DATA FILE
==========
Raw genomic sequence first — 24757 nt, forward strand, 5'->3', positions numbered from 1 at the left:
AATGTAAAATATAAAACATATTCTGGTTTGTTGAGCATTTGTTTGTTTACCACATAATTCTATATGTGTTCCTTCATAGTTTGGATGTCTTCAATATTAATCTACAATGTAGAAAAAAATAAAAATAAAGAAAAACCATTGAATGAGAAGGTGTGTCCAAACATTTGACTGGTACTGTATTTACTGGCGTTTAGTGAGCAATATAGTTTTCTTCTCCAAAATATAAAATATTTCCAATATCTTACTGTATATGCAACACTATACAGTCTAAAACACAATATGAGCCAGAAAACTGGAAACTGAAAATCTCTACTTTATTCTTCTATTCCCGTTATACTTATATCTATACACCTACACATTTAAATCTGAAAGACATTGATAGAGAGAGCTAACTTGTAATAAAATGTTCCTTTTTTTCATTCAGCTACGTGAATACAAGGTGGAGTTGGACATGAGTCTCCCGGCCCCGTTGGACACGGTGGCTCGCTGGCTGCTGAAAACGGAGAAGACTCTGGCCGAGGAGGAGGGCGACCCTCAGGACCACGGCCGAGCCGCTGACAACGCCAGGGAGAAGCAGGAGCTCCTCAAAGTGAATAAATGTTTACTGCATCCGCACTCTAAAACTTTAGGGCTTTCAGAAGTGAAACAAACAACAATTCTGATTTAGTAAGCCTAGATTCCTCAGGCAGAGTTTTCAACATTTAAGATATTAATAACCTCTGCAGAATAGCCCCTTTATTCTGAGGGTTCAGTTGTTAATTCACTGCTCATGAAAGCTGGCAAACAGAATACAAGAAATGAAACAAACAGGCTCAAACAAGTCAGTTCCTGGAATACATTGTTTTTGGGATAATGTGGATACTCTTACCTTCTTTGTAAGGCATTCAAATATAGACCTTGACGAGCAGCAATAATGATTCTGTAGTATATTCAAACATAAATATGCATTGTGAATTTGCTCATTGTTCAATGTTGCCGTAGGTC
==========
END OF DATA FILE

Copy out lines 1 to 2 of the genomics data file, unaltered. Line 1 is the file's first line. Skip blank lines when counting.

Raw genomic sequence first — 24757 nt, forward strand, 5'->3', positions numbered from 1 at the left:
AATGTAAAATATAAAACATATTCTGGTTTGTTGAGCATTTGTTTGTTTACCACATAATTCTATATGTGTTCCTTCATAGTTTGGATGTCTTCAATATTAATCTACAATGTAGAAAAAAATAAAAATAAAGAAAAACCATTGAATGAGAAGGTGTGTCCAAACATTTGACTGGTACTGTATTTACTGGCGTTTAGTGAGCAATATAGTTTTCTTCTCCAAAATATAAAATATTTCCAATATCTTACTGTATATGCAACACTATACAGTCTAAAACACAATATGAGCCAGAAAACTGGAAACTGAAAATCTCTACTTTATTCTTCTATTCCCGTTATACTTATATCTATACACCTACACATTTAAATCTGAAAGACATTGATAGAGAGAGCTAACTTGTAATAAAATGTTCCTTTTTTTCATTCAGCTACGTGAATACAAGGTGGAGTTGGACATGAGTCTCCCGGCCCCGTTGGACACGGTGGCTCGCTGGCTGCTGAAAACGGAGAAGACTCTGGCCGAGGAGGAGGGCGACCCTCAGGACCACGGCCGAGCCGCTGACAACGCCAGGGAGAAGCAGGAGCTCCTCAAAGTGAATAAATGTTTACTGCATCCGCACTCTAAAACTTTAGGGCTTTCAGAAGTGAAACAAACAACAATTCTGATTTAGTAAGCCTAGATTCCTCAGGCAGAGTTTTCAACATTTAAGATATTAATAACCTCTGCAGAATAGCCCCTTTATTCTGAGGGTTCAGTTGTTAATTCACTGCTCATGAAAGCTGGCAAACAGAATACAAGAAATGAAACAAACAGGCTCAAACAAGTCAGTTCCTGGAATACATTGTTTTTGGGATAATGTGGATACTCTTACCTTCTTTGTAAGGCATTCAAATATAGACCTTGACGAGCAGCAATAATGATTCTGTAGTATATTCAAACATAAATATGCATTGTGAATTTGCTCATTGTTCAATGTTGCCGTAGGTC